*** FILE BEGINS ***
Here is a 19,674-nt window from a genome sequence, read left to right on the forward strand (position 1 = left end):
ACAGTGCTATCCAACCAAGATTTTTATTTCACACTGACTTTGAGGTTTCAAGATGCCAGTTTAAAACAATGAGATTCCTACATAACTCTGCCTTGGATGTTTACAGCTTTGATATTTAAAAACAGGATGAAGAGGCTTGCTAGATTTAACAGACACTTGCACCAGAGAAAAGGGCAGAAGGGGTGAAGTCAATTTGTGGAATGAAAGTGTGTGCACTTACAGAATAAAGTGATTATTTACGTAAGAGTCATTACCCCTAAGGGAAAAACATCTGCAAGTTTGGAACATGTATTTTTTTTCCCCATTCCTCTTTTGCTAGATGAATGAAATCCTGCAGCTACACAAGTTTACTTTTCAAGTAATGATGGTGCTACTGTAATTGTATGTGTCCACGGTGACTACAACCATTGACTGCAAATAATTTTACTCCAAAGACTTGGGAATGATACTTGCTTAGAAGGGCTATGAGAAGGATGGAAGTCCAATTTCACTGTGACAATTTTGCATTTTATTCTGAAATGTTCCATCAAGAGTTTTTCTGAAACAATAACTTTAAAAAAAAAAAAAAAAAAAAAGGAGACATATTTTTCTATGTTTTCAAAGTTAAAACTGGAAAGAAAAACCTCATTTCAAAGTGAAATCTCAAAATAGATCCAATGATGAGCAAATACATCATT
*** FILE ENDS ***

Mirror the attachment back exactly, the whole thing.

Here is a 19,674-nt window from a genome sequence, read left to right on the forward strand (position 1 = left end):
ACAGTGCTATCCAACCAAGATTTTTATTTCACACTGACTTTGAGGTTTCAAGATGCCAGTTTAAAACAATGAGATTCCTACATAACTCTGCCTTGGATGTTTACAGCTTTGATATTTAAAAACAGGATGAAGAGGCTTGCTAGATTTAACAGACACTTGCACCAGAGAAAAGGGCAGAAGGGGTGAAGTCAATTTGTGGAATGAAAGTGTGTGCACTTACAGAATAAAGTGATTATTTACGTAAGAGTCATTACCCCTAAGGGAAAAACATCTGCAAGTTTGGAACATGTATTTTTTTTCCCCATTCCTCTTTTGCTAGATGAATGAAATCCTGCAGCTACACAAGTTTACTTTTCAAGTAATGATGGTGCTACTGTAATTGTATGTGTCCACGGTGACTACAACCATTGACTGCAAATAATTTTACTCCAAAGACTTGGGAATGATACTTGCTTAGAAGGGCTATGAGAAGGATGGAAGTCCAATTTCACTGTGACAATTTTGCATTTTATTCTGAAATGTTCCATCAAGAGTTTTTCTGAAACAATAACTTTAAAAAAAAAAAAAAAAAAAAAGGAGACATATTTTTCTATGTTTTCAAAGTTAAAACTGGAAAGAAAAACCTCATTTCAAAGTGAAATCTCAAAATAGATCCAATGATGAGCAAATACATCATT